Assuming that the CO2 turbine is a 10% efficiency improvement on steam, what is the operating cost benefit for using CO2 vs steam?
Just imagine a supercritical CO2 Turbine coupled to a modular Nuke Power Generator. Now that's compact.
I agree with DP. The size of a turbine doesn't matter, and is at best a misleading talking point. What matters are the MATERIALS that the turbine must be made out of for use with the proposed working fluid (CO2 is highly corrosive); the required temperature for use with the proposed working fluid; and the operation and maintenance of a closed loop working fluid turbine system using the proposed working fluid. If these factors are equivalent or better, and the working fluid is more efficient, great. If not, then this must be a mere carbon industry puff-piece that will lead to the waste of considerable public monies.
Henry Crichlow PhD
My concerns are the same as DP's earlier comment. Working with CO2 is not easy.!!
Thanks Loz - it appears there is a lot of upside to this smaller turbine operating with supercritical CO2. I just wish we had an abundance relative to our atmospheric needs......wait - we do! And as prices continue to climb, that 50% efficiency will make this theoretical turbine disruptive technology even more useful and cost efficient.
How is 50% - "mid-40's" = 10%? I calculate the improvement as maybe 4-6%.

Smaller size does reduce capital costs, so that's valid. Supercritical CO2 is corrosive to many materials, so that might increase capital costs. As a new technology, there might be some long-term problems presently undiscovered, so that's a risk of unknown value. My guess is that the unknowns will slow adoption. Investors will wait to see whether the pilot plant keeps shutting down "for technical reasons".

To DP, the plant will probably contain very little CO2, so sourcing, leaks, etc, will be a minor concern. The low volume would explain the fast start-up time too. The fast start-up is probably assuming natural gas as fuel, since solid fuels or even liquid fuels take longer for the fire to really get going.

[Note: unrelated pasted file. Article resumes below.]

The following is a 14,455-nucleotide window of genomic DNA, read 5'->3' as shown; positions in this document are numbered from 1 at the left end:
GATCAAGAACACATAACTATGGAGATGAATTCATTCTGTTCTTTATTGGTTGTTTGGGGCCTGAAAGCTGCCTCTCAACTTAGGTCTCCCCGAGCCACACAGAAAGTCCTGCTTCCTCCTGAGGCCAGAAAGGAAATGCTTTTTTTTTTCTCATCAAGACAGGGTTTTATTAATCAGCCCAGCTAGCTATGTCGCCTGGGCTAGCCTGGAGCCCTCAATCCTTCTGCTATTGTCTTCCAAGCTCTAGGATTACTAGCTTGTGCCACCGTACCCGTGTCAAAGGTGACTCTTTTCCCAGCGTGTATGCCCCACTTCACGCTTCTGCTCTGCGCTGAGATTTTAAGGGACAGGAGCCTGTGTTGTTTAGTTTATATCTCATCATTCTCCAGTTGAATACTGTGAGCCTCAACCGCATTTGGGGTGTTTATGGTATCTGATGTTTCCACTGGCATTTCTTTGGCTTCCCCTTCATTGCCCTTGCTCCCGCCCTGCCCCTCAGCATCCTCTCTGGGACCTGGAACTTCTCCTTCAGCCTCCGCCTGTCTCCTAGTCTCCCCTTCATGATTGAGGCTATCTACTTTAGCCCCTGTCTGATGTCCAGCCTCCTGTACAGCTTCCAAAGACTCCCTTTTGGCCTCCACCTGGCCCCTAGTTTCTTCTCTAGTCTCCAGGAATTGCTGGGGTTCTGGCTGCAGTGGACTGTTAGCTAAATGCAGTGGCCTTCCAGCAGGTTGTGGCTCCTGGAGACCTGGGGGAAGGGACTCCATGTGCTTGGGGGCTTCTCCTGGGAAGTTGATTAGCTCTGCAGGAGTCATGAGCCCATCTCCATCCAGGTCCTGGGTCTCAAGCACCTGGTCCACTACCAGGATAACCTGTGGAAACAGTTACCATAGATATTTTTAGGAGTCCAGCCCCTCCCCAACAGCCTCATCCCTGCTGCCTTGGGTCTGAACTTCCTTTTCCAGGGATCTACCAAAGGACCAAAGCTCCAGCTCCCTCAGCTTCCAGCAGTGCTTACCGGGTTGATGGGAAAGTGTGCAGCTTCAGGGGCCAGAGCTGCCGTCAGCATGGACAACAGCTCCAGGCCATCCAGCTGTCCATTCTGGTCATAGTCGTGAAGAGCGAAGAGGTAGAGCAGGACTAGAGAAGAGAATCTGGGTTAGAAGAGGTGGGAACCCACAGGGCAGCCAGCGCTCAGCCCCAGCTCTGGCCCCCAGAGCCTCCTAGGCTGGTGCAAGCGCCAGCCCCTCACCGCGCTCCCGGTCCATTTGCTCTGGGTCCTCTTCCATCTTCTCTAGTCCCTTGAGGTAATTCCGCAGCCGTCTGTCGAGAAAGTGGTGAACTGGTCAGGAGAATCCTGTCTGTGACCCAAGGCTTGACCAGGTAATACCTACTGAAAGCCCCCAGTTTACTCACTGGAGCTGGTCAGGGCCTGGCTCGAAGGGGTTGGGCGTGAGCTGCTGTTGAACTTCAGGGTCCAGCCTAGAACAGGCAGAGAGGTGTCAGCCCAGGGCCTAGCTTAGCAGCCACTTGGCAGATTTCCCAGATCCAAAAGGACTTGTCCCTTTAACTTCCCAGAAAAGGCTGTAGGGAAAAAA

A quick check shows that solar thermal (using molten salt) is only 550C, so supercritical CO2 wouldn't work for that, at least without redesigning the solar heating part.
Expanded Viewpoint
For sourcing the CO2, we just hook up a mask and hose to all of the politicians in the District of Criminals and collect it right at the source. Politicians have long been known as gas bags and windbags for a good reason! Seriously though, CO2 can be obtained from our air via fractional distillation as well as collected from the fermentation process and other chemical reactions that release it, even the combustion of a Carbon based fuel.
Gas leaks in this system won't be any greater in number or frequency than the average refrigerant system. They'll use the same kinds of seals on joints and shafts. Who can say what any "preferred" means of heating the CO2 will be for any given location? What is available for the cheapest cost is what will be used at each plant.
As to the operating cost benefit, unless my math is wrong, a 10% increase in efficiency would translate into a 10% cost saving.
This idea s really intriguing to me, using CO2 as the working medium to transfer the heat energy of an evaporator coil to a turbine! Way cool (literally!) of an idea. With the lower operating temps of the system, not as much fuel or other heat source, such as a boiling cup in a solar panel farm, would be needed! The lower Delta P of the system should make it much safer and longer lived.
Very cool.

Crazy how most every method of energy creation still relies on steam to turn heat into electricity. This is a cool new improvement
fluke meter
TechGazer -- if current tech is 45% efficient then a 10% improvement on that is 45 + 4.5 = 49.5%. I know you could argue the other %, but this is a valid way of thinking about a 10 % improvement (better).
George Fleming
The International Energy Agency says:

"...The average efficiency of electricity production from coal in both public electricity-only and public CHP plants is 37% in the OECD (averaged over the 2001 to 2005 period)..." The CHP plants increase the average efficiency of the fleet. Take them out and the average efficiency would be a few points lower.

No doubt these are all Rankine plants using steam turbines. In the largest plants, those steam turbines will be about 90% efficient.

How does it go from 90% through the turbine to 37% or less for the overall plant? I doubt that most of us could explain it.